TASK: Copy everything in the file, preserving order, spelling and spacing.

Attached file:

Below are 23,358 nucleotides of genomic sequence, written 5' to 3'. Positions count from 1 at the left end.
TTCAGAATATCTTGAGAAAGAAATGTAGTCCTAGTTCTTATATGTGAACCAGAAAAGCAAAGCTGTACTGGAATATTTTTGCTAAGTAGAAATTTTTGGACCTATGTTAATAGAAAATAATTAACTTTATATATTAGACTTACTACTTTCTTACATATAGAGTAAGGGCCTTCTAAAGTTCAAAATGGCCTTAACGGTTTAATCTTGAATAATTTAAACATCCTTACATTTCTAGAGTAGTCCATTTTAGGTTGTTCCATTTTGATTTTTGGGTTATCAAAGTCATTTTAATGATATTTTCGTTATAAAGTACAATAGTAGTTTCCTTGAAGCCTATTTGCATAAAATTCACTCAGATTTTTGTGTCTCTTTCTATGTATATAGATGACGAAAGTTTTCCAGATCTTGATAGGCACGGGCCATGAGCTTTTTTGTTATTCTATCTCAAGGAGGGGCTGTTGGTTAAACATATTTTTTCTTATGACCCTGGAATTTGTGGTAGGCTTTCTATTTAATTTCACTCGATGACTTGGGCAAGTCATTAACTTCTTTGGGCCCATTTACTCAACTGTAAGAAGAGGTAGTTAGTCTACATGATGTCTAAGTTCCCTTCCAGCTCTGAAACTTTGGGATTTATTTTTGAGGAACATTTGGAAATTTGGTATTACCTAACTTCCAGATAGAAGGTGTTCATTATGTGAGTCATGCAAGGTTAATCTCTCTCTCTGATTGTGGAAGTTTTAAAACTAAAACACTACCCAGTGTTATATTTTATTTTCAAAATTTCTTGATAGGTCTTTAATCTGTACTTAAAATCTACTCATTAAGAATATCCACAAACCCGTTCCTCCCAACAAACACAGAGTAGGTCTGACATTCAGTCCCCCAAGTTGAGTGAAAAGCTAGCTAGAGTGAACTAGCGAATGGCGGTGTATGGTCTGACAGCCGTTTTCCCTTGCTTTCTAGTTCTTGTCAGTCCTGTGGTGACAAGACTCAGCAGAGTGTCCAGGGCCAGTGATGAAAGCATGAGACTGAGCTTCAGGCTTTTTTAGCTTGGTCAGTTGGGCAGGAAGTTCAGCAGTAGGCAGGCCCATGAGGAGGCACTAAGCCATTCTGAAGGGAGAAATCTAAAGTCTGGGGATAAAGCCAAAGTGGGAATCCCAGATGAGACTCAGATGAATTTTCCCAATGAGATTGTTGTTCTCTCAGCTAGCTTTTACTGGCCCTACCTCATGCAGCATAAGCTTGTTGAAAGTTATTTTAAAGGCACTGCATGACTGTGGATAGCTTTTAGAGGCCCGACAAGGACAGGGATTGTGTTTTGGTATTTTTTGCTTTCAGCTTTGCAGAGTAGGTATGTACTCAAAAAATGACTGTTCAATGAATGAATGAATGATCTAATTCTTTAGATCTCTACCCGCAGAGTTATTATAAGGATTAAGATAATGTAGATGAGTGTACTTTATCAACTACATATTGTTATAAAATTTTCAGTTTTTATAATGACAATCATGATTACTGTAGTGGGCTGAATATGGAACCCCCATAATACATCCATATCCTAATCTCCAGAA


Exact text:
Below are 23,358 nucleotides of genomic sequence, written 5' to 3'. Positions count from 1 at the left end.
TTCAGAATATCTTGAGAAAGAAATGTAGTCCTAGTTCTTATATGTGAACCAGAAAAGCAAAGCTGTACTGGAATATTTTTGCTAAGTAGAAATTTTTGGACCTATGTTAATAGAAAATAATTAACTTTATATATTAGACTTACTACTTTCTTACATATAGAGTAAGGGCCTTCTAAAGTTCAAAATGGCCTTAACGGTTTAATCTTGAATAATTTAAACATCCTTACATTTCTAGAGTAGTCCATTTTAGGTTGTTCCATTTTGATTTTTGGGTTATCAAAGTCATTTTAATGATATTTTCGTTATAAAGTACAATAGTAGTTTCCTTGAAGCCTATTTGCATAAAATTCACTCAGATTTTTGTGTCTCTTTCTATGTATATAGATGACGAAAGTTTTCCAGATCTTGATAGGCACGGGCCATGAGCTTTTTTGTTATTCTATCTCAAGGAGGGGCTGTTGGTTAAACATATTTTTTCTTATGACCCTGGAATTTGTGGTAGGCTTTCTATTTAATTTCACTCGATGACTTGGGCAAGTCATTAACTTCTTTGGGCCCATTTACTCAACTGTAAGAAGAGGTAGTTAGTCTACATGATGTCTAAGTTCCCTTCCAGCTCTGAAACTTTGGGATTTATTTTTGAGGAACATTTGGAAATTTGGTATTACCTAACTTCCAGATAGAAGGTGTTCATTATGTGAGTCATGCAAGGTTAATCTCTCTCTCTGATTGTGGAAGTTTTAAAACTAAAACACTACCCAGTGTTATATTTTATTTTCAAAATTTCTTGATAGGTCTTTAATCTGTACTTAAAATCTACTCATTAAGAATATCCACAAACCCGTTCCTCCCAACAAACACAGAGTAGGTCTGACATTCAGTCCCCCAAGTTGAGTGAAAAGCTAGCTAGAGTGAACTAGCGAATGGCGGTGTATGGTCTGACAGCCGTTTTCCCTTGCTTTCTAGTTCTTGTCAGTCCTGTGGTGACAAGACTCAGCAGAGTGTCCAGGGCCAGTGATGAAAGCATGAGACTGAGCTTCAGGCTTTTTTAGCTTGGTCAGTTGGGCAGGAAGTTCAGCAGTAGGCAGGCCCATGAGGAGGCACTAAGCCATTCTGAAGGGAGAAATCTAAAGTCTGGGGATAAAGCCAAAGTGGGAATCCCAGATGAGACTCAGATGAATTTTCCCAATGAGATTGTTGTTCTCTCAGCTAGCTTTTACTGGCCCTACCTCATGCAGCATAAGCTTGTTGAAAGTTATTTTAAAGGCACTGCATGACTGTGGATAGCTTTTAGAGGCCCGACAAGGACAGGGATTGTGTTTTGGTATTTTTTGCTTTCAGCTTTGCAGAGTAGGTATGTACTCAAAAAATGACTGTTCAATGAATGAATGAATGATCTAATTCTTTAGATCTCTACCCGCAGAGTTATTATAAGGATTAAGATAATGTAGATGAGTGTACTTTATCAACTACATATTGTTATAAAATTTTCAGTTTTTATAATGACAATCATGATTACTGTAGTGGGCTGAATATGGAACCCCCATAATACATCCATATCCTAATCTCCAGAA